By Justin Sink - 03/11/14 02:14 PM EDT
President Obama on Tuesday designated more than 1,600 acres of the California coastline as a national monument.
The designation of the Point Arena-Stornetta Public Lands nature preserve is the latest in a series of executive actions designed to advance the president's environmental policies.
Obama has used his executive powers aggressively to protect federal lands, establishing nine other national monuments across the country during his time in office.
That's a significant uptick from former President George W. Bush, who established only four sites during his presidency: a New York slave burial ground, Pacific sites associated with World War II, a marine sanctuary that includes the Midway Atoll, and the Marianas Trench.
Bu tObama's efforts are expected to accelerate this year, with the return of counselor John Podesta — former chief of staff to President Clinton — to the White House.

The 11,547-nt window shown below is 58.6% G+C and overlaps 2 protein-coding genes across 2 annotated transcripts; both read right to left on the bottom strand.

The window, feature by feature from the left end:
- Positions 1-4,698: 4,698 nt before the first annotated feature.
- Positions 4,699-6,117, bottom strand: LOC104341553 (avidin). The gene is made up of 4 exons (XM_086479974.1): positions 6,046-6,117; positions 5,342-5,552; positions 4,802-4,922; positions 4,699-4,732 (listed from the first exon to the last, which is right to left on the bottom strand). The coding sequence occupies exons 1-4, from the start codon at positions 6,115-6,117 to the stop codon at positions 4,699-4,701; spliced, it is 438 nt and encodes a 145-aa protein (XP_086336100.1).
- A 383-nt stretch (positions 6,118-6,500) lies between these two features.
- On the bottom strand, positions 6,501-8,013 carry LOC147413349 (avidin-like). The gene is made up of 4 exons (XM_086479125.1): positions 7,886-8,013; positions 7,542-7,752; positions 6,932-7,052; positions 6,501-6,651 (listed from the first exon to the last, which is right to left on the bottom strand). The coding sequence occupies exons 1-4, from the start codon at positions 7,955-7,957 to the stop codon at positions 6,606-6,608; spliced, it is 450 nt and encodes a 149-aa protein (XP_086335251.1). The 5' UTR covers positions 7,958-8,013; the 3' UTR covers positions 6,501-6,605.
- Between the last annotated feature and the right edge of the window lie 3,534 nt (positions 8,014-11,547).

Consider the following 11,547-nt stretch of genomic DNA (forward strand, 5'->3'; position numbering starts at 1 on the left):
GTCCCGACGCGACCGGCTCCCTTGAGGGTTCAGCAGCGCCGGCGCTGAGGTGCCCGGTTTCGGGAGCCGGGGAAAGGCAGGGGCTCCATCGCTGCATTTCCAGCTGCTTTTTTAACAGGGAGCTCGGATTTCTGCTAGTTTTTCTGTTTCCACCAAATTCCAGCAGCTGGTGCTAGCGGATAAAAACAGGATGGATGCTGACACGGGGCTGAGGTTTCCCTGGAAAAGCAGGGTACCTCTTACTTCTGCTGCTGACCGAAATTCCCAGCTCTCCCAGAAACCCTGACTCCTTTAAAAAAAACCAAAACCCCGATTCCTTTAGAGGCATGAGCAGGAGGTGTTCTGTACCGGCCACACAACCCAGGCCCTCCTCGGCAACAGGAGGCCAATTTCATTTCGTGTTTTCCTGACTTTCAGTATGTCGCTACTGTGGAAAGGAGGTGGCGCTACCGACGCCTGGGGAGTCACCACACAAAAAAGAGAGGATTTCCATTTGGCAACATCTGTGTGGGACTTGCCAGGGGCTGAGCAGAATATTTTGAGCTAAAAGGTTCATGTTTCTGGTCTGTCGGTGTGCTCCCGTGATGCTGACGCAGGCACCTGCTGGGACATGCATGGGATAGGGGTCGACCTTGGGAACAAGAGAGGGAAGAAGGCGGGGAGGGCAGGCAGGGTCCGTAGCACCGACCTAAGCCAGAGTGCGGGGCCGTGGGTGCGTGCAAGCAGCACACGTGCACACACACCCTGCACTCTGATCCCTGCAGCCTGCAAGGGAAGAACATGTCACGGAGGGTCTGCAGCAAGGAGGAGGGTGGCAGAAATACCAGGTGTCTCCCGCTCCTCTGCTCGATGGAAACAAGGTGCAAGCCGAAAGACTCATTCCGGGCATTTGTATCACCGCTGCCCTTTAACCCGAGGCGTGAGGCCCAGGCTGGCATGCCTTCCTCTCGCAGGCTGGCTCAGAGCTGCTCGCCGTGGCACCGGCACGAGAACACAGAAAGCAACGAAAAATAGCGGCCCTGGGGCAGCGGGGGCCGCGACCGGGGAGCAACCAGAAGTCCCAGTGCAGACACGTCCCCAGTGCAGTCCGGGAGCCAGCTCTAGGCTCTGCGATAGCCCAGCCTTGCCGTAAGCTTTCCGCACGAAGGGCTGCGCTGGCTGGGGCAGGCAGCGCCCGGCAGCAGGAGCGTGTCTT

After Republicans took control of Congress in 1994, Clinton used his executive authorities to implement environmental protections for federal lands, including seven sites during his last month in office.
Clinton's efforts included the move in 2000 to establish the California Coastal National Monument, which the Point Arena-Stornetta area will join.
During his time at the liberal think tank Center for American Progress, Podesta also argued vocally for Obama to use his executive powers to achieve environmental goals.
Interior Secretary Sally JewellSally JewellInterior aiming to bolster land work with tribes U.S. veterans call on Obama Administration to finalize a strong natural gas waste rule now Overnight Energy: Flint deal clears way for funding bill MORE heralded the area as a “deserving addition” to the monument.
“President Obama is supporting the community's vision to conserve this landscape and, in doing so, strengthening the local economy through increased tourism and outdoor recreation," Jewell said.
This post was updated at 3:41 p.m.